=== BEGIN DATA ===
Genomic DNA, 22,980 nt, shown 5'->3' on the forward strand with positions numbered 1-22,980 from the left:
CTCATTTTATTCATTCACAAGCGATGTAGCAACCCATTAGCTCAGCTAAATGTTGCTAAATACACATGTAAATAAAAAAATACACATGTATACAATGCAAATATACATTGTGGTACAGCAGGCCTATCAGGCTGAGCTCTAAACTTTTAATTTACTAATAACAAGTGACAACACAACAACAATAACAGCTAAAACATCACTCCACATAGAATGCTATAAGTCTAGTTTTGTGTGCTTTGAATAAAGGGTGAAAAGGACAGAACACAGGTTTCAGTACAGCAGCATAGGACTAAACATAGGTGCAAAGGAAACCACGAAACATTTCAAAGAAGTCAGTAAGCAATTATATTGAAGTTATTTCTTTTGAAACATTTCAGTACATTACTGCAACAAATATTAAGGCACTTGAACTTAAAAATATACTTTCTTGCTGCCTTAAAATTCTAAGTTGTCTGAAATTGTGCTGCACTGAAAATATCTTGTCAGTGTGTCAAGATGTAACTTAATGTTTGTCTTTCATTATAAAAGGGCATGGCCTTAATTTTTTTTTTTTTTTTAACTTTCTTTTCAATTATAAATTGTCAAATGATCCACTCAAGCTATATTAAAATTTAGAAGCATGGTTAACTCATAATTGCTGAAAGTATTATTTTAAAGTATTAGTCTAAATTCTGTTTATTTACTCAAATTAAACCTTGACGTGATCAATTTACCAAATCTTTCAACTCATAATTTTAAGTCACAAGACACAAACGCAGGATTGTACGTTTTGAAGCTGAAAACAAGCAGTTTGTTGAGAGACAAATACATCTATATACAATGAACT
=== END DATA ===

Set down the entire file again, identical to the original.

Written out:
Genomic DNA, 22,980 nt, shown 5'->3' on the forward strand with positions numbered 1-22,980 from the left:
CTCATTTTATTCATTCACAAGCGATGTAGCAACCCATTAGCTCAGCTAAATGTTGCTAAATACACATGTAAATAAAAAAATACACATGTATACAATGCAAATATACATTGTGGTACAGCAGGCCTATCAGGCTGAGCTCTAAACTTTTAATTTACTAATAACAAGTGACAACACAACAACAATAACAGCTAAAACATCACTCCACATAGAATGCTATAAGTCTAGTTTTGTGTGCTTTGAATAAAGGGTGAAAAGGACAGAACACAGGTTTCAGTACAGCAGCATAGGACTAAACATAGGTGCAAAGGAAACCACGAAACATTTCAAAGAAGTCAGTAAGCAATTATATTGAAGTTATTTCTTTTGAAACATTTCAGTACATTACTGCAACAAATATTAAGGCACTTGAACTTAAAAATATACTTTCTTGCTGCCTTAAAATTCTAAGTTGTCTGAAATTGTGCTGCACTGAAAATATCTTGTCAGTGTGTCAAGATGTAACTTAATGTTTGTCTTTCATTATAAAAGGGCATGGCCTTAATTTTTTTTTTTTTTTTAACTTTCTTTTCAATTATAAATTGTCAAATGATCCACTCAAGCTATATTAAAATTTAGAAGCATGGTTAACTCATAATTGCTGAAAGTATTATTTTAAAGTATTAGTCTAAATTCTGTTTATTTACTCAAATTAAACCTTGACGTGATCAATTTACCAAATCTTTCAACTCATAATTTTAAGTCACAAGACACAAACGCAGGATTGTACGTTTTGAAGCTGAAAACAAGCAGTTTGTTGAGAGACAAATACATCTATATACAATGAACT